A Black Painted Early 20thC Shop Display Youth Mannequin; c.1925-35

Origin: French
Period: Early 20th Century
Provenance: Unknown
Date: c.1920-30
Height: 30”
Width: 10”
Depth: 5” (all at shoulders with arms lowered)

The very decorative wood and plaster male youth form having articulated upper arms, the whole being very unusual in bearing a black/ebonised finish which is presumed later but with very good age, once acting as a shop display mannequin, the face with painted eyes and lips and surviving from early twentieth century, and quite probably France.

The mannequin is essentially complete with the extremities to some finger digits missing. The whole shows several knocks and losses which is part of its huge appeal. Many of the loose pieces of the eye that is lacking are provided if one was wanting to try and restore it, though again it does prove rather effective as it is. The black finish is beautifully craquelured and worn with age. It was almost certainly painted after it was made which would explain why we’ve never come across a black/ebonised version and cannot find a comparable example online. The finish is certainly very old in any case. One foot is marked ‘3’ and there is a bored hole with which he would have once stood upon a rod to keep him upright. As it is he needs some support under one foot to keep him upright.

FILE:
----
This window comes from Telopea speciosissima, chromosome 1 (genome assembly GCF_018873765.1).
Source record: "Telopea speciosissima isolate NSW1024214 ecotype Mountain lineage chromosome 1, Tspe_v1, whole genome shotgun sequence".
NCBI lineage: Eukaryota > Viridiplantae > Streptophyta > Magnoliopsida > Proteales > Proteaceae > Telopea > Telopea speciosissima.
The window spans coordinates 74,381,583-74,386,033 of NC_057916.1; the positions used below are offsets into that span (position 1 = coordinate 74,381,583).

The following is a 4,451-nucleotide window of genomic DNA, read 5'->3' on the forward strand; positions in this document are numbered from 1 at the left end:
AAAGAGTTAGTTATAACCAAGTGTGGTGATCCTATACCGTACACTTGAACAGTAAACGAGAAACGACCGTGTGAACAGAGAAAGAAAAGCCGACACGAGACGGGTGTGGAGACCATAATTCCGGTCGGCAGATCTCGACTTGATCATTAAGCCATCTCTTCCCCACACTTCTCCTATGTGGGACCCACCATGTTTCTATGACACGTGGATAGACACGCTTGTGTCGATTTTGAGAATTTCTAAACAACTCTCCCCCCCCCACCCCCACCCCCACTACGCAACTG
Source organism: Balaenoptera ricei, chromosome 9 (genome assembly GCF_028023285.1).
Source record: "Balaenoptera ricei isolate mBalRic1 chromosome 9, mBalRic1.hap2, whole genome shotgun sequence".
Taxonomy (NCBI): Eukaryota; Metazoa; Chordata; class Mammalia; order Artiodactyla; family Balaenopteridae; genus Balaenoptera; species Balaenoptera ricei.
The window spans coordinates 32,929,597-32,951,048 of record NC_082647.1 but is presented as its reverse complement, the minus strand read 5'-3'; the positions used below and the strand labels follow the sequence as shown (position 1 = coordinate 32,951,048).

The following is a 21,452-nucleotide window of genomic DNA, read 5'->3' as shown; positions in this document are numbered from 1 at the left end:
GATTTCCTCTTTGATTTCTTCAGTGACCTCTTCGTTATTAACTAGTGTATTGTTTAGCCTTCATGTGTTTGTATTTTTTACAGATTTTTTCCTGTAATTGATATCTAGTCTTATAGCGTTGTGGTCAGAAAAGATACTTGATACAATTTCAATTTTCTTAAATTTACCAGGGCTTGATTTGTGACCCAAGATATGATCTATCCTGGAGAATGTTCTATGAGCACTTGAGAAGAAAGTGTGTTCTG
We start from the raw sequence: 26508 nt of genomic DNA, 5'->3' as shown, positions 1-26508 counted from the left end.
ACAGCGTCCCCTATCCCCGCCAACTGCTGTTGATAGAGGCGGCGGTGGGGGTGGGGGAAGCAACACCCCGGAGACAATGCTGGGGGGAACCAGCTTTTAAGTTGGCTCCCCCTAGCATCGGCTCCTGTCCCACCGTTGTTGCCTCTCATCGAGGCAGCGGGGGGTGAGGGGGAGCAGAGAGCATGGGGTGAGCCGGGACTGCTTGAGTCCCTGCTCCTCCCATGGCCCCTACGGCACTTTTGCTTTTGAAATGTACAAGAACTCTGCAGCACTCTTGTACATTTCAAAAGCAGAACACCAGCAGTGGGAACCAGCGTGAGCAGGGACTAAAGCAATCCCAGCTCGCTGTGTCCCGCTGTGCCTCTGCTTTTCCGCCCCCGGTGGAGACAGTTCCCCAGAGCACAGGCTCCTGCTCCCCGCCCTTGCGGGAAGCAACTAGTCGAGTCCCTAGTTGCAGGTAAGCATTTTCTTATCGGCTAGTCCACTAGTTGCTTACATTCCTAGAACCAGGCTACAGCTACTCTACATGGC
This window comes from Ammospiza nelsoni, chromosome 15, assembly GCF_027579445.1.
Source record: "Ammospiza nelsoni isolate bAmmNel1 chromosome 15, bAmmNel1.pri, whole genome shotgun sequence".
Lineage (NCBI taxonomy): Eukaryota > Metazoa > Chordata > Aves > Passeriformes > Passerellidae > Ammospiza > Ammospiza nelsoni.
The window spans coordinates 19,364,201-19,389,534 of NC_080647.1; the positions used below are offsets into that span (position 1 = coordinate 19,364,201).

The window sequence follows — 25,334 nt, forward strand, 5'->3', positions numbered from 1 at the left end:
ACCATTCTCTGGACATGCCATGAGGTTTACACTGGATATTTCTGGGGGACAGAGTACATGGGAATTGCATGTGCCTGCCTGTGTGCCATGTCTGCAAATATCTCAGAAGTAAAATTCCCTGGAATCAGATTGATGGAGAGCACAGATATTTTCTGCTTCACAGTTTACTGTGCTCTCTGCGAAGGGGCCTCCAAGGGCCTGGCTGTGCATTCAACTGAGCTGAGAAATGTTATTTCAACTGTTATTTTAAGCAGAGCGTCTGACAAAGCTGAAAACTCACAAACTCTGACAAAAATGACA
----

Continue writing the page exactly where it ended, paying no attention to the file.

Companies in this period such as V.N. Siegel of Siegel & Stockman, Paris, experimented with articulated legs, arms and wooden hands with bendable digits in an effort to more closely mimic human activities, and later in 1925, startled the display industry with modern abstract mannequins closely following the Art Deco style.

Proving both highly decorative and unsettling at the same time.